Once again I was fortunate enough to see Radiohead tour for The King of Limbs, this time in Houston in March 2012. Words cannot do that show justice, with the epic stage and set list, coupled with floor seats in the pit with some of my best friends. These were friends from my hometown who I had grown up with, so getting to share a show like this with them was one of those once-in-a-lifetime moments we will be sharing with our children someday, comparable to your parent telling you about that time they saw The Beatles or Led Zeppelin. It’s rare that you have moments like that, and even more rare that you are aware of the significance while it is happening.
In 2016, I decided to go back to school, and was lucky enough to be accepted in to Texas State University’s Mass Communications program. In May, Radiohead released their ninth album, A Moon Shaped Pool. This time I did not have to wait to download or purchase the album, as I could instantly stream it on my phone when it was released. Just as the band has evolved, so too has technology. This album included multiple songs written years before it was released, which made the timing of its release while I was back in college seem even more appropriate. Per usual, the band starts the album off with an instant classic in “Burn the Witch.” Another instant favorite of mine was “Identikit,” which is often played here on KTSW, and I unknowingly saw the band play in 2012 as they tested out some of the new material during the King of Limbs tour.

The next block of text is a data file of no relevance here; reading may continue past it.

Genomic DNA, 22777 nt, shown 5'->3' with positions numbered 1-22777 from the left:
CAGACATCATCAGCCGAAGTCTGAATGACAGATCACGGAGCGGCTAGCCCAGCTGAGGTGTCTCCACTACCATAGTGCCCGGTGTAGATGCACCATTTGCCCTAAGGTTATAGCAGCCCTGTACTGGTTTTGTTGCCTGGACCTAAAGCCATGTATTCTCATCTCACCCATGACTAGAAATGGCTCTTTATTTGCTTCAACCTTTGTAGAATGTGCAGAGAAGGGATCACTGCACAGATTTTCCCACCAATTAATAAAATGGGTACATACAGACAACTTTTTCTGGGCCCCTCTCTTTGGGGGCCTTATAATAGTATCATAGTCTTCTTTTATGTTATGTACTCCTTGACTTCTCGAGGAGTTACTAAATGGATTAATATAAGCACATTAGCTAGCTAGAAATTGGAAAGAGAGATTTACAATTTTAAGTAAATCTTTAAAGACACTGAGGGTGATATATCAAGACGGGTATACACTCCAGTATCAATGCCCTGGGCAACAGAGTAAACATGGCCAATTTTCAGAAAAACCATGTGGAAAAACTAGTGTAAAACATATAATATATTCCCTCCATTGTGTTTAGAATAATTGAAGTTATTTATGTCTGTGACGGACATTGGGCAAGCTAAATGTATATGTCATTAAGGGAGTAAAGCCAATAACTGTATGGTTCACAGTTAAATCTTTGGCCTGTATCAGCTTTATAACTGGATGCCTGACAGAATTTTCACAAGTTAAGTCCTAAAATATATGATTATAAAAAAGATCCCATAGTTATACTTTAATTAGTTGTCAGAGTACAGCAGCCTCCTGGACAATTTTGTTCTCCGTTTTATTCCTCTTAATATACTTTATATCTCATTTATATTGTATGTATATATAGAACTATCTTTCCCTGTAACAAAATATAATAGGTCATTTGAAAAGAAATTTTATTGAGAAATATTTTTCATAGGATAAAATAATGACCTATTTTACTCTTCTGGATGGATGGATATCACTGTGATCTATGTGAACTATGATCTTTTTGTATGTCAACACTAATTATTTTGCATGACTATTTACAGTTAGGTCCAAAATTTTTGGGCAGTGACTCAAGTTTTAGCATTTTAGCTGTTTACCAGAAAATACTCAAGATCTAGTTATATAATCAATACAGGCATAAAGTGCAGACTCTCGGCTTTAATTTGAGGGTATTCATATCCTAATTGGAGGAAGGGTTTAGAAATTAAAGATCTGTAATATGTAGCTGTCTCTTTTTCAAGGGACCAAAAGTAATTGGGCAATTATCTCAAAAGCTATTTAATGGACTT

Coming full circle, Radiohead was announced as a headliner for the Austin City Limits Music Festival later this month, where I will be fortunate enough to see them perform once again. I encourage anyone who has the chance to see them perform live, even if you aren’t familiar with their albums, to go and take in the stunning visual effects and amazing ability to translate electronic elements to the live environment. Of course, if you are not familiar with their albums, I encourage you to give them a try and see which one speaks to you.
Check out this new video Radiohead just released for “Present Tense”, directed by Paul Thomas Anderson below: